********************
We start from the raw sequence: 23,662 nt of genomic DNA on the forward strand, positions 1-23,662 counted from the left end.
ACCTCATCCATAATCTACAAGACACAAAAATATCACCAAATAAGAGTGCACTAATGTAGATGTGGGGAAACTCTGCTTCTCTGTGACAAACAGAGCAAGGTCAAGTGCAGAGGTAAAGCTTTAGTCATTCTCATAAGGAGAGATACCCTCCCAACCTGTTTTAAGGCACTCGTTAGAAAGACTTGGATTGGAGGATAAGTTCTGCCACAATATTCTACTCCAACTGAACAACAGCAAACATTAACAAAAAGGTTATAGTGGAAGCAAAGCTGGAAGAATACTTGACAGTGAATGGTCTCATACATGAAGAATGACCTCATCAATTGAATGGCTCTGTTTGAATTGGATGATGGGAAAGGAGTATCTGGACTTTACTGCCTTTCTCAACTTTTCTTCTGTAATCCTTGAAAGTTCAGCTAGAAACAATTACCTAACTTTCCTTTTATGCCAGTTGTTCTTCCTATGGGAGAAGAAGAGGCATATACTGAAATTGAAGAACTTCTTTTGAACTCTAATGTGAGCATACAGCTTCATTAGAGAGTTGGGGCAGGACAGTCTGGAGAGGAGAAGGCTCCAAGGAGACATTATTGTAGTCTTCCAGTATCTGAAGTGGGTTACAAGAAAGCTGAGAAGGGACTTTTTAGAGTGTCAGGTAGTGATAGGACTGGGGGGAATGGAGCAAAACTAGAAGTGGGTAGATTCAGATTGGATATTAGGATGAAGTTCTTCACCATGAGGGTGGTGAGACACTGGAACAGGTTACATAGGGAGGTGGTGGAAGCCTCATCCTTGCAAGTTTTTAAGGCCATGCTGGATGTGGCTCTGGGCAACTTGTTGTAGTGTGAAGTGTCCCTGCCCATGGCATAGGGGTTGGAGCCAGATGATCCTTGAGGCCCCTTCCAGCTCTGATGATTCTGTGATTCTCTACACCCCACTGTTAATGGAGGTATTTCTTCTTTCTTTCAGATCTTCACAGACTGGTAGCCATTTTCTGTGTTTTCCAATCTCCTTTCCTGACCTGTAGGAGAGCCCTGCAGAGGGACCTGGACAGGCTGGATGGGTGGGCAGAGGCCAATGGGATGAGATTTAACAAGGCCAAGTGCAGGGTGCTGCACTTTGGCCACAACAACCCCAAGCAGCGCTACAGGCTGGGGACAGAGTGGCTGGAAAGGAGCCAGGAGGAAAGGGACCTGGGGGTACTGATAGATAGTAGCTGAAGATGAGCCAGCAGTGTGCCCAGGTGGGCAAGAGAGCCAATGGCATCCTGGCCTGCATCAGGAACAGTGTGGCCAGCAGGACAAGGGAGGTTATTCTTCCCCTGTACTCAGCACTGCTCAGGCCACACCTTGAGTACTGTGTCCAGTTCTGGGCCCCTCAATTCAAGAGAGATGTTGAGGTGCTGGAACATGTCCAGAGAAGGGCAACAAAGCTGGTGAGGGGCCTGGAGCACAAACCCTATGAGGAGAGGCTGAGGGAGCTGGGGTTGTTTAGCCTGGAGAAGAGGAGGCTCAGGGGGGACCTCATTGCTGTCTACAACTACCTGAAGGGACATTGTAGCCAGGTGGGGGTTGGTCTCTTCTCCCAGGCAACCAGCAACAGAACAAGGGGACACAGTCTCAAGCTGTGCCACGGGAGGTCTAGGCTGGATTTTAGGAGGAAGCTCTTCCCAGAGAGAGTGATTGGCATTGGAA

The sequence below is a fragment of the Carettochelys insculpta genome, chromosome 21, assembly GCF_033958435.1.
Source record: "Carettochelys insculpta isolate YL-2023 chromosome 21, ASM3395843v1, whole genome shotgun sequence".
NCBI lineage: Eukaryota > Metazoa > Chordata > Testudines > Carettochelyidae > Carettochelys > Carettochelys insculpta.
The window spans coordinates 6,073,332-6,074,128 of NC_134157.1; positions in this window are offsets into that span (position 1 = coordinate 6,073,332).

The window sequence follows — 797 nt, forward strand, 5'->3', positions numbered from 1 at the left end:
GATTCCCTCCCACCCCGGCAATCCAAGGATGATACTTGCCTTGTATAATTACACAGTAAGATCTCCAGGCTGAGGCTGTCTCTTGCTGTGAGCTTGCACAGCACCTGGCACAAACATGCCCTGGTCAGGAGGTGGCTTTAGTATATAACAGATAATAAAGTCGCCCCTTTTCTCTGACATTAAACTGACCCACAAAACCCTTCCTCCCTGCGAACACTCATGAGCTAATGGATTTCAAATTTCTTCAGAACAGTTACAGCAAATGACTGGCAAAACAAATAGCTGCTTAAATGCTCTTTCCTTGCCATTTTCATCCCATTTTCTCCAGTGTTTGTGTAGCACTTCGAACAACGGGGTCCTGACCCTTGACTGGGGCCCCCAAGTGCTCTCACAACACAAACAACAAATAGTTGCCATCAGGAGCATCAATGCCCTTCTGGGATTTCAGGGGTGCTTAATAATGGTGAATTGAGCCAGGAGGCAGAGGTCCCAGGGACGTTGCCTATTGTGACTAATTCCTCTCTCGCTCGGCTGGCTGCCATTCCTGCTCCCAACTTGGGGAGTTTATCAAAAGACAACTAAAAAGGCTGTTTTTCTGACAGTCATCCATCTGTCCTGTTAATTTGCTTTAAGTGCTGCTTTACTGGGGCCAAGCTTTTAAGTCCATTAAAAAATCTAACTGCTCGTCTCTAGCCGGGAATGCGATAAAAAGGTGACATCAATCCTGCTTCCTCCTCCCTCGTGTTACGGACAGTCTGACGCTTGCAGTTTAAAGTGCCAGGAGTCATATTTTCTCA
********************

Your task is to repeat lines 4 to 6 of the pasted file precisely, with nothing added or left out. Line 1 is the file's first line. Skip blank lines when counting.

Source record: "Carettochelys insculpta isolate YL-2023 chromosome 21, ASM3395843v1, whole genome shotgun sequence".
NCBI lineage: Eukaryota > Metazoa > Chordata > Testudines > Carettochelyidae > Carettochelys > Carettochelys insculpta.
The window spans coordinates 6,073,332-6,074,128 of NC_134157.1; positions in this window are offsets into that span (position 1 = coordinate 6,073,332).